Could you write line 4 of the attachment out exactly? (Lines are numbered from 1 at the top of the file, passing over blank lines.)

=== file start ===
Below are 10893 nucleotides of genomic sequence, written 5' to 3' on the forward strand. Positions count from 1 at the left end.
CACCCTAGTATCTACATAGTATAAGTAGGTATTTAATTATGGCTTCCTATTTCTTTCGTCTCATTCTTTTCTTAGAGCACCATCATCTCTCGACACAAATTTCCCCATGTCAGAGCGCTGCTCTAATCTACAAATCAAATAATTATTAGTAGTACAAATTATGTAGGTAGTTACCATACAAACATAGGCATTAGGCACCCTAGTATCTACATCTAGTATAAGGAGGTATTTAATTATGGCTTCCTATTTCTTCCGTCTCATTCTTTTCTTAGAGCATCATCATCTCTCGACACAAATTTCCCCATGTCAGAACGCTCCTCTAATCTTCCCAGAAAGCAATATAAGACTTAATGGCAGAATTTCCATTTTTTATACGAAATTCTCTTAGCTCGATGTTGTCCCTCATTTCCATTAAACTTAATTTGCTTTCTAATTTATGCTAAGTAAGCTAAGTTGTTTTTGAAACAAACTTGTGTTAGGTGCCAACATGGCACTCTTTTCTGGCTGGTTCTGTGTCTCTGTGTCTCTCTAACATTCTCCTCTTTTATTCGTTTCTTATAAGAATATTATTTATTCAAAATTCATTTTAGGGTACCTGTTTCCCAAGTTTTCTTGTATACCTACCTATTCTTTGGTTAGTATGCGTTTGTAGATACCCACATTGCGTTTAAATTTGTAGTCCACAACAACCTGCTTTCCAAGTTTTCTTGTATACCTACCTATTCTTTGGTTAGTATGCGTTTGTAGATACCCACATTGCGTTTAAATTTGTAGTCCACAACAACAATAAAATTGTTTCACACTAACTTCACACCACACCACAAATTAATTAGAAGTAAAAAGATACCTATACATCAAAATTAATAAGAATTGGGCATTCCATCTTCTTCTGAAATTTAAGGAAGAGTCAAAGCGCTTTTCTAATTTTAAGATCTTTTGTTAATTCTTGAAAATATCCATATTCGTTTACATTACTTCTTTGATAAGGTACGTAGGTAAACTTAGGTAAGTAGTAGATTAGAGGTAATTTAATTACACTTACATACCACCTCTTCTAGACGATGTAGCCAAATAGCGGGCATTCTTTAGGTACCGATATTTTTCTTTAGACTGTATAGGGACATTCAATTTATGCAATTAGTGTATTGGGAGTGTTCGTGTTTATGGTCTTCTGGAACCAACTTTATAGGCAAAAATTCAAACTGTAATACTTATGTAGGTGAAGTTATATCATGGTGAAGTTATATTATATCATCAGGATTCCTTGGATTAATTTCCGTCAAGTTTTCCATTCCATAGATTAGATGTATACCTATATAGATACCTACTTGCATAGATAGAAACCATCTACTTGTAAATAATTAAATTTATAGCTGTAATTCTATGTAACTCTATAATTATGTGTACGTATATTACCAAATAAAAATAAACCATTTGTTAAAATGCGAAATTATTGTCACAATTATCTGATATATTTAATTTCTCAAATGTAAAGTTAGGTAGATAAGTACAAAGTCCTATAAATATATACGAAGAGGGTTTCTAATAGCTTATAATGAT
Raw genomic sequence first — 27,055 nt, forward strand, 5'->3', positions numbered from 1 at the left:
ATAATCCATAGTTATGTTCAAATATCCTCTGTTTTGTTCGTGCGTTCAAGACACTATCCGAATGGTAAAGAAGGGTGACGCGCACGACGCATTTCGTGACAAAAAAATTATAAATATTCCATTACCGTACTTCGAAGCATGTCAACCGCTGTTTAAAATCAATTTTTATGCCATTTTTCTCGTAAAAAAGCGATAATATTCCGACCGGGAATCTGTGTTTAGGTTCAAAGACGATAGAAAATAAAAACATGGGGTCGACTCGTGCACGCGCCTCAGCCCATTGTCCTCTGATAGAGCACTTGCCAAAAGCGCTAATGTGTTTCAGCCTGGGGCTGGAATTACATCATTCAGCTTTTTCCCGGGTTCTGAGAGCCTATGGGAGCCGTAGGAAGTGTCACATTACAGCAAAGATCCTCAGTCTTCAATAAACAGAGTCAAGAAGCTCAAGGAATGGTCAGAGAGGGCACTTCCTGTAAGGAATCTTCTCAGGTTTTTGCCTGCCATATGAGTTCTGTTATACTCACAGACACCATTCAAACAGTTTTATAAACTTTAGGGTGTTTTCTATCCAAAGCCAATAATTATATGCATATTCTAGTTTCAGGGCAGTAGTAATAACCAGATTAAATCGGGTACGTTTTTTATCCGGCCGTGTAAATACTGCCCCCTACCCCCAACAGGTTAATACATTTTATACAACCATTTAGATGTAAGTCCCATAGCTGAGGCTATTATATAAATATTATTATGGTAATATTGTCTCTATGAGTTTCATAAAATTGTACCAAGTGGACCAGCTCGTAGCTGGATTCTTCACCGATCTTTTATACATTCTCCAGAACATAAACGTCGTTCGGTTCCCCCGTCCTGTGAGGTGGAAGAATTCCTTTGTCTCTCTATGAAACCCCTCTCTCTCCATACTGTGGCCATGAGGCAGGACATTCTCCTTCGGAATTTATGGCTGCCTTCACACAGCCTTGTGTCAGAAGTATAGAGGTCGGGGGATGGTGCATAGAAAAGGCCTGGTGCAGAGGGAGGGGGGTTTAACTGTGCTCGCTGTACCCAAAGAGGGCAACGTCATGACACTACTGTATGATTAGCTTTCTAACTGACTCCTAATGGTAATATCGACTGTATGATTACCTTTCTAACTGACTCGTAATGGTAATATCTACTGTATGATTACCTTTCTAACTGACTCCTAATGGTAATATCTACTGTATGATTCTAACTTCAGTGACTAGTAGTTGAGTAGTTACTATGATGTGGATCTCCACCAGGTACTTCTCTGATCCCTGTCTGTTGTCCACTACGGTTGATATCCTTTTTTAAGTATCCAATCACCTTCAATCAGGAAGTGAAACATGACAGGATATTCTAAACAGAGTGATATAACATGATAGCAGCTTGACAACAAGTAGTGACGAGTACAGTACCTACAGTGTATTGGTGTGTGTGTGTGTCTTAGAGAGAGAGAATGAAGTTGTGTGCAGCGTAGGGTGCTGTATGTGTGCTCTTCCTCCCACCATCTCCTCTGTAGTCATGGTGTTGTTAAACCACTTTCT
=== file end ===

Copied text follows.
ATAATCCATAGTTATGTTCAAATATCCTCTGTTTTGTTCGTGCGTTCAAGACACTATCCGAATGGTAAAGAAGGGTGACGCGCACGACGCATTTCGTGACAAAAAAATTATAAATATTCCATTACCGTACTTCGAAGCATGTCAACCGCTGTTTAAAATCAATTTTTATGCCATTTTTCTCGTAAAAAAGCGATAATATTCCGACCGGGAATCTGTGTTTAGGTTCAAAGACGATAGAAAATAAAAACATGGGGTCGACTCGTGCACGCGCCTCAGCCCATTGTCCTCTGATAGAGCACTTGCCAAAAGCGCTAATGTGTTTCAGCCTGGGGCTGGAATTACATCATTCAGCTTTTTCCCGGGTTCTGAGAGCCTATGGGAGCCGTAGGAAGTGTCACATTACAGCAAAGATCCTCAGTCTTCAATAAACAGAGTCAAGAAGCTCAAGGAATGGTCAGAGAGGGCACTTCCTGTAAGGAATCTTCTCAGGTTTTTGCCTGCCATATGAGTTCTGTTATACTCACAGACACCATTCAAACAGTTTTATAAACTTTAGGGTGTTTTCTATCCAAAGCCAATAATTATATGCATATTCTAGTTTCAGGGCAGTAGTAATAACCAGATTAAATCGGGTACGTTTTTTATCCGGCCGTGTAAATACTGCCCCCTACCCCCAACAGGTTAATACATTTTATACAACCATTTAGATGTAAGTCCCATAGCTGAGGCTATTATATAAATATTATTATGGTAATATTGTCTCTATGAGTTTCATAAAATTGTACCAAGTGGACCAGCTCGTAGCTGGATTCTTCACCGATCTTTTATACATTCTCCAGAACATAAACGTCGTTCGGTTCCCCCGTCCTGTGAGGTGGAAGAATTCCTTTGTCTCTCTATGAAACCCCTCTCTCTCCATACTGTGGCCATGAGGCAGGACATTCTCCTTCGGAATTTATGGCTGCCTTCACACAGCCTTGTGTCAGAAGTATAGAGGTCGGGGGATGGTGCATAGAAAAGGCCTGGTGCAGAGGGAGGGGGGTTTAACTGTGCTCGCTGTACCCAAAGAGGGCAACGTCATGACACTACTGTATGATTAGCTTTCTAACTGACTCCTAATGGTAATATCGACTGTATGATTACCTTTCTAACTGACTCGTAATGGTAATATCTACTGTATGATTACCTTTCTAACTGACTCCTAATGGTAATATCTACTGTATGATTCTAACTTCAGTGACTAGTAGTTGAGTAGTTACTATGATGTGGATCTCCACCAGGTACTTCTCTGATCCCTGTCTGTTGTCCACTACGGTTGATATCCTTTTTTAAGTATCCAATCACCTTCAATCAGGAAGTGAAACATGACAGGATATTCTAAACAGAGTGATATAACATGATAGCAGCTTGACAACAAGTAGTGACGAGTACAGTACCTACAGTGTATTGGTGTGTGTGTGTGTCTTAGAGAGAGAGAATGAAGTTGTGTGCAGCGTAGGGTGCTGTATGTGTGCTCTTCCTCCCACCATCTCCTCTGTAGTCATGGTGTTGTTAAACCACTTTCT